Rainbow Stew: The importance of "good education, good healthcare and a good job" in the Fire Service


CarolinaFireJournal - Dave Murphy
Dave Murphy
08/01/2012 -

With national elections on the horizon, we are constantly bombarded by each candidate’s economic quick-fix version which usually only serves to raise the debt ceiling culminating in just another “rainbow stew” budget line item to be shouldered by the American worker. In reality, the only possible long term solution to what ails our great nation was proposed in 2002, just before his untimely death. It has been 10 years since the passing of a true American hero, Senator Paul Wellstone. A dated dispatch from the St. Paul Pioneer Press that quotes Senator Wellstone as saying, from the Senate floor, “if you want real welfare reform, you focus on a good education, good health care and a good job. If you want to reduce poverty, you focus on a good education, good health care and a good job.” Wellstone continues, “And if you want to end the violence ... you could build a million new prisons and you could fill them all up, but you will never end this cycle of violence unless you invest in the health and the skill and the intellect and the character of our children – you focus on good education, good health care and a good job!” When the cheers finally died down, Wellstone deadpanned: “And other than that, I don’t feel strongly about anything.”

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Truer words have never been spoken. In the next few paragraphs, I will examine each of Senator Wellstone’s dynamic points and apply them to the American fire service.

The ability to obtain and sustain a productive livelihood is directly correlated to the amount of education possessed by the individual. Educated members of the fire service, and society in general, have far more opportunities made available to them. Opportunities for advancement are more prevalent to those with some type of formal education. Overall, educated employees contribute more to the organization in which they are involved, which ultimately contributes to the community. Education is therefore a win-win-win situation for the employee, the employer and the community. Education is the final frontier in the quest for the fire service to shift from what is often perceived as a trade, to a profession. Many in the fire service have already made, or they are in the process of making, this life-changing transition. A quick look at any good paying profession indicates that a degree of some type is mandated.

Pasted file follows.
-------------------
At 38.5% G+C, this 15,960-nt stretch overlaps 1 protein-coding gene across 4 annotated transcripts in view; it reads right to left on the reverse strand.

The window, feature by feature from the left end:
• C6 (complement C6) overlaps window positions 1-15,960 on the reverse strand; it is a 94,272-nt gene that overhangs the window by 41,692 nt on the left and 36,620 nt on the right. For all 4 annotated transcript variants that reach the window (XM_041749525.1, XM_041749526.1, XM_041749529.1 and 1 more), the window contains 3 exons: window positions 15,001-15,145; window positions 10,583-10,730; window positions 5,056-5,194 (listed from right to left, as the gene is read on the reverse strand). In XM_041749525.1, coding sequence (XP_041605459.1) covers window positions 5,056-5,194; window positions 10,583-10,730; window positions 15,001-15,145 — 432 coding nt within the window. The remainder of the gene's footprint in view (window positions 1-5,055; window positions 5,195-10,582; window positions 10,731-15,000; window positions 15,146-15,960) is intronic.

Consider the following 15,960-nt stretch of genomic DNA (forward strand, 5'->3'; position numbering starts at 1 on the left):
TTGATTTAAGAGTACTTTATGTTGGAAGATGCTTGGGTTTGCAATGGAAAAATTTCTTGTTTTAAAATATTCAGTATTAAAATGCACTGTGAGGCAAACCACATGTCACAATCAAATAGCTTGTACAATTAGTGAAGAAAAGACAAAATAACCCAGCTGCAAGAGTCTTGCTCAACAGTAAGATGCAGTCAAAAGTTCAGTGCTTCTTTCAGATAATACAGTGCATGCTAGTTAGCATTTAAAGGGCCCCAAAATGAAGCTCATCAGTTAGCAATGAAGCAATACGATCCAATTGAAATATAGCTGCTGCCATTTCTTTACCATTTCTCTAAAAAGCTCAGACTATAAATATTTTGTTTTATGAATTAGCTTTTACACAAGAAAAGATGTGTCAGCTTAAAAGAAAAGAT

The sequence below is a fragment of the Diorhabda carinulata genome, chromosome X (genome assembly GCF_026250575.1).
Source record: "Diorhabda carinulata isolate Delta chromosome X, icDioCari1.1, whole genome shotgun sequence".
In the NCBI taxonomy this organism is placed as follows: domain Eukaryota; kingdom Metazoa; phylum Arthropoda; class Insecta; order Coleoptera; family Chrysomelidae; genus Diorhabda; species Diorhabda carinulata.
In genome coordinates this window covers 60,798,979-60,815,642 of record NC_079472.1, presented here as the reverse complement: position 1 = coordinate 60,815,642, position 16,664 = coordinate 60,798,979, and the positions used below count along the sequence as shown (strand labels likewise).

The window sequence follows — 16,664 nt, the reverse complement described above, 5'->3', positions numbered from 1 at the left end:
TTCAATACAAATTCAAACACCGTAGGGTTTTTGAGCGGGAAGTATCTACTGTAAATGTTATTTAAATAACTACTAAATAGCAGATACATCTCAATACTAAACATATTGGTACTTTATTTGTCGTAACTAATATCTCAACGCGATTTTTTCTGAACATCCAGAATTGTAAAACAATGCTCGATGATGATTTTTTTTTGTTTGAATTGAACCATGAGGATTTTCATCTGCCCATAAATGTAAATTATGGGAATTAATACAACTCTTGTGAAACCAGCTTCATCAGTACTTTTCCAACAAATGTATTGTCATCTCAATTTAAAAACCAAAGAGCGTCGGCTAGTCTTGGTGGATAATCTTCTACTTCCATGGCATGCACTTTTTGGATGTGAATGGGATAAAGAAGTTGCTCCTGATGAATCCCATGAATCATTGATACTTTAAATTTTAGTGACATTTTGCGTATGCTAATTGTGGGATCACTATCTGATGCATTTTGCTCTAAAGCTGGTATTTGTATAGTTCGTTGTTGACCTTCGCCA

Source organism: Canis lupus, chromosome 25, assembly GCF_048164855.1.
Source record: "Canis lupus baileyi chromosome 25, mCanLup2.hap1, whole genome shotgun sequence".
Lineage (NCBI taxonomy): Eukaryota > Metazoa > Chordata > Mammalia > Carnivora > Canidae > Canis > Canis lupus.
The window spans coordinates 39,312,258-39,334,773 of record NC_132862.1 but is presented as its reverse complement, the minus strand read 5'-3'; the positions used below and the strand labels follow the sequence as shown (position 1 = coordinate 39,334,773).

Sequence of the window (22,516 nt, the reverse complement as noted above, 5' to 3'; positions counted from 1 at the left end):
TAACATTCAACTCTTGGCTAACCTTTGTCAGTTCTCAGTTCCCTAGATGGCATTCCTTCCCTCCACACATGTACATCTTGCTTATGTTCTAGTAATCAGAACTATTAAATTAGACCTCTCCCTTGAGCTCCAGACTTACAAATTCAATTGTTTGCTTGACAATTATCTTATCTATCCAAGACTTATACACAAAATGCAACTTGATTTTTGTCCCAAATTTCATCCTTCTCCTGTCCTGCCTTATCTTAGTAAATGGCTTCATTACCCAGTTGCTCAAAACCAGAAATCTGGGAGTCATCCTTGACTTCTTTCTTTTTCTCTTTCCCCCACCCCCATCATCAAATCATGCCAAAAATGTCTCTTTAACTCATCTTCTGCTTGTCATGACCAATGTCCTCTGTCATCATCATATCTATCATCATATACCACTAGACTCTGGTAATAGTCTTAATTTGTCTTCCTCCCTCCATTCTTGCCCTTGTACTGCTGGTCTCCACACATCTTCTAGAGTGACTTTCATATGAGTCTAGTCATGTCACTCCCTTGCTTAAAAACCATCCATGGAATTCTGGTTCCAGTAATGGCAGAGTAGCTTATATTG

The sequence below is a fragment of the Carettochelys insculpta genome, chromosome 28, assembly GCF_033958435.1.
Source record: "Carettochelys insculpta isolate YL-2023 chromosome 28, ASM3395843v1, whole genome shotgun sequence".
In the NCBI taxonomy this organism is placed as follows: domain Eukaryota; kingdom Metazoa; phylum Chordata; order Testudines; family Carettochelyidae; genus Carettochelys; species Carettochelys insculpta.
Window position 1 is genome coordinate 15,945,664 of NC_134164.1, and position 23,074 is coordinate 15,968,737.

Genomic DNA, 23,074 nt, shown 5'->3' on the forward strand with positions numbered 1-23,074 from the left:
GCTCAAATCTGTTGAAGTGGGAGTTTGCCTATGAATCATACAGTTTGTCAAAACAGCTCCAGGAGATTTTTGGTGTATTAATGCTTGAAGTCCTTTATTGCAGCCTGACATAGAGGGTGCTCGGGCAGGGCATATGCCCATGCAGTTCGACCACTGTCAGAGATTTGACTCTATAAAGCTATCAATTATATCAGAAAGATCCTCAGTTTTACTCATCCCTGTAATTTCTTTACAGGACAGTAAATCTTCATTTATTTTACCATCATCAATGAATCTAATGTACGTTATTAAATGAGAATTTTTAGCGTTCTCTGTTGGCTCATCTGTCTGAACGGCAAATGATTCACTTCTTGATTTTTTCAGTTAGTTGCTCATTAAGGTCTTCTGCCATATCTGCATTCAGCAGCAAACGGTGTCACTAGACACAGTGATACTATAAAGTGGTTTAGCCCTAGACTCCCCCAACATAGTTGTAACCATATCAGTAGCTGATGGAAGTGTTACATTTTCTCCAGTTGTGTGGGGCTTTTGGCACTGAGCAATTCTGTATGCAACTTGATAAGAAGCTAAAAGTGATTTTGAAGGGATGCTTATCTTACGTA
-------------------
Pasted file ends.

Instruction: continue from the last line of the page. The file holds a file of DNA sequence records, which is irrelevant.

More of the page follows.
When is the last time you went to a doctor and did not see a degree posted on the wall? There are now many fire service related degree programs available across the nation. Many of these can be taken via distance education in the home or at the fire station. As individuals, we have the ability to initiate change and increasing our education is an excellent place to begin in this effort. An educated workforce will ultimately raise the status of the profession and command a higher salary along the way.